Social workers provide most mental health services in the U.S. and operate throughout the United States in what the U.S. Department of Labor considers among the fastest growing professions in the next ten years. But what does it look like to invite an entire profession to consider whether futures thinking and foresight practice should be part of how it operates to succeed now and in the times ahead? It is just this question that the Robert Wood Johnson Foundation (RWJF) has funded to ask in a new initiative, the Social Work Health Futures Lab, to consider over the next 18 months.

Futures thinking and foresight practice guide thinking into new spaces and new ways of considering all kinds of issues, challenges, and solutions. The future of government, well-being, food, technology, climate are all riveting examples of where foresight is thriving. Communities and organizations are learning to use futures thinking to imagine, strategize, and co-create better futures. It can provide new scaffolding for professions—which are facing challenges to evolve fast enough to meet the times we practice in. Medicine, law, and journalism are experiencing adjustment stress to deeply and rapidly changing times.

Health consists of many factors – but is significantly impacted by what is known as “social determinants of health.” The World Health Organization describes these as “conditions where people live, learn, work and play that affect a wide range of health and quality of life risks and outcomes.” Social work is a profession that specializes in these conditions – at the “micro” level in which individuals, couples and families seek assistance for personal issues impacting their success and functioning to “macro” issues that involve social policy and/or social justice. Social workers typically specialize in areas (e.g., addictions, housing, criminal or juvenile justice, accessing physical health care, mental health, child and family success, economic justice, cultivation of community well-being networks, aging) and do so in ways that promote justice, anti-racism and ethically grounded standards.

Social work knows something about and works diligently on current “social determinants of health” (racism, poverty, injustice, well-being), but what about variations of known determinants or ones we don’t yet see or understand? How will changes in technology, climate, migration, geo-political issues, economic evolution, and public health intersect with known and unknown variables? Is the social work profession “ready” for the future – or do we operate as if continuing to simply continue to practice as we always have adequate to meet the challenges ahead?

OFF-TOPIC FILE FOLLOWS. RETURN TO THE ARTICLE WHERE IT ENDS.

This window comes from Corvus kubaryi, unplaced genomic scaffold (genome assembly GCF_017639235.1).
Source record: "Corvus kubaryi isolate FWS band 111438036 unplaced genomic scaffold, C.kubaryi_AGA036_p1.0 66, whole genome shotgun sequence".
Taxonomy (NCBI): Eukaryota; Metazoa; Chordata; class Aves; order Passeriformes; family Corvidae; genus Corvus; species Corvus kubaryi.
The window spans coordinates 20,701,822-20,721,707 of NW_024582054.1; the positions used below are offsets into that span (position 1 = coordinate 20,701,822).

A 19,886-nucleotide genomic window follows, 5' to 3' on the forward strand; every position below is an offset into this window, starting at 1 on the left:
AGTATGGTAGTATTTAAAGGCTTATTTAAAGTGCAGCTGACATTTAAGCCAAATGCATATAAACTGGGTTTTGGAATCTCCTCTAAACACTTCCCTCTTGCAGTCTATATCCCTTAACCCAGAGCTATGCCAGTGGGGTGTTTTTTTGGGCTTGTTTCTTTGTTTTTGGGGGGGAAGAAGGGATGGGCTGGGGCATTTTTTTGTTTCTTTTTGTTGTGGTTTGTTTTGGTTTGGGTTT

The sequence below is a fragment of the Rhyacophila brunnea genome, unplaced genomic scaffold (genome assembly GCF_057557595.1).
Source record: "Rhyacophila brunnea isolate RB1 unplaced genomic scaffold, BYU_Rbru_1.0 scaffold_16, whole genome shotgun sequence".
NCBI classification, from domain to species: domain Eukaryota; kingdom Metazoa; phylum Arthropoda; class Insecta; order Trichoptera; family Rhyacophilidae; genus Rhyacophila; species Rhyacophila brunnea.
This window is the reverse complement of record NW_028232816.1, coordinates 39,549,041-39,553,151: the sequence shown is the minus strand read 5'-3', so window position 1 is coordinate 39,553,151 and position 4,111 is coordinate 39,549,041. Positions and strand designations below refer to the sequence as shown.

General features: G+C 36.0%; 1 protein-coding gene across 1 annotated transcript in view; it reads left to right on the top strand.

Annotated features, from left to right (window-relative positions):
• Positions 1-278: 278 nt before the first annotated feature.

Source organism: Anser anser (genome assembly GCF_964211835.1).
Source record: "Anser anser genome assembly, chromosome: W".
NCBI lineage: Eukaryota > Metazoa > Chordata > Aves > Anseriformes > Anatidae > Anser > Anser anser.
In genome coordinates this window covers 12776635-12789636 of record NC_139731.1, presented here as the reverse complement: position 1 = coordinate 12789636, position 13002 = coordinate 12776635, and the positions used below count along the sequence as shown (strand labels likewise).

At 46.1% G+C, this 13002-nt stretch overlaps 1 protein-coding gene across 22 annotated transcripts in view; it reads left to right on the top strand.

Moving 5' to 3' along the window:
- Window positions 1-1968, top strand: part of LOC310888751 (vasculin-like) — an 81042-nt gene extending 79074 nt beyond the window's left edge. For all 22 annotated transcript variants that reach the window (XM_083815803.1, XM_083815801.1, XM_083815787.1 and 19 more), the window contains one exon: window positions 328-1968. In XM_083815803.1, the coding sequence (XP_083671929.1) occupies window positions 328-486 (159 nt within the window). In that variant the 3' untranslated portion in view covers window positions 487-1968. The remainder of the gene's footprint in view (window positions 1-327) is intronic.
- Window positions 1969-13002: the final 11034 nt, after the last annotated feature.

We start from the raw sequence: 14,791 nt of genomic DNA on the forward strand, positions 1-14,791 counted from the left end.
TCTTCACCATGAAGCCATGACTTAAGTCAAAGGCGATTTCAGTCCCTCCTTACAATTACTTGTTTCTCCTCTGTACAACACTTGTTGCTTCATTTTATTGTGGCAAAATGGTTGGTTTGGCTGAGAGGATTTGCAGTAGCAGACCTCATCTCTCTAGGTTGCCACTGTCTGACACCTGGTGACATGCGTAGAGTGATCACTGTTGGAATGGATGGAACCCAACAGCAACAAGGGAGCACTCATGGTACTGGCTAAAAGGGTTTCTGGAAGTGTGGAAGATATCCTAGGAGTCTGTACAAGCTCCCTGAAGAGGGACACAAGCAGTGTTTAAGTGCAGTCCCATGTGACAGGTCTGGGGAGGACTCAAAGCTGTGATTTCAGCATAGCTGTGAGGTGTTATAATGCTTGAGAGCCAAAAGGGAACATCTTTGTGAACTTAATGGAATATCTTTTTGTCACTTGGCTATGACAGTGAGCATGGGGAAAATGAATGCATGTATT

Through a grant to Portland State University School of Social Work, the Robert Wood Johnson Foundation has funded the Social Work Health Futures Lab to invite social workers across the country to explore, consider and apply a foresight lens to social work.

This entire project to found the Social Work Health Futures Lab was developed as a labor of love after I was fortunate enough to enter the IFTF “ecosystem” and find so much inspiration, support, and encouragement to take what was a tiny idea of one social work academic/practitioner - and grow it into a national effort to challenge and stretch an entire profession. Taking the IFTF Foresight Essentials course, attending several IFTF Ten-Year Forecast summits, and deepening my lifelong journey as a person interested in the future has been unexpectedly catalytic and exciting for me, and I believe, for my profession ahead.

As the founder of the lab and a former dean of a school of social work who knows some things about how resistance can hold things in place and inhibit change, I formed a national advisory group of social work leaders to help with the conceptual and practical “lift” of bringing this idea to life, worked with RWJF to submit a proposal and then navigate through the complexities of bringing a project like this online JUST as COVID-19 hit (no airplanes!!) and shift to an online community building and learning environment. At the time of this writing, we’ve just selected 26 social workers who will help explore how and if futures thinking can ready our profession in some new and important ways. Each of these scholars and practitioners brings new energy, new vision, and new possibilities for our profession in their commitment and energy to this lab. We will be considering deeply - how might these frameworks and tools change the social work might the social work profession change the way foresight is understood and practiced.

We very much feel like we’re on a shared learning adventure. The new Fellows are inspired, excited, and brave - I can’t wait to see what they do with this truly groundbreaking opportunity. Please visit and explore what we’re up to at:

My challenge to others “on their foresight journey” is to think bigger, find allies, map your change ecosystem and build some collective intelligence and momentum. I have truly learned that foresight works better in community...I didn’t see one in my own profession, so I’ve been blessed to have forged a way to build one. Where do you see yourself using these tools to make the most meaningful impact you can imagine?

Special thanks to Kathi Vian, Dr. Lyn Jeffery, and Dr. Jake Dunagan at IFTF as well our National Advisory Committee members: Dean Nancy Smyth (University of Buffalo), Dean Martell Teasley (University of Utah), Dean Jose Coll (Portland State University), Associate Dean for Research and Professor Desmond Patton (Columbia University), Professor Heidi Allen (Columbia University), Dean Goutham Menon (Loyola University Chicago), Dean Debra McPhee (Fordham University), Dean Eddie Uehara (University of Washington), President of the National Association of Social Workers Dr. Mit Joyner, and President of the Council on Social Work Education Dr. Darla Coffey.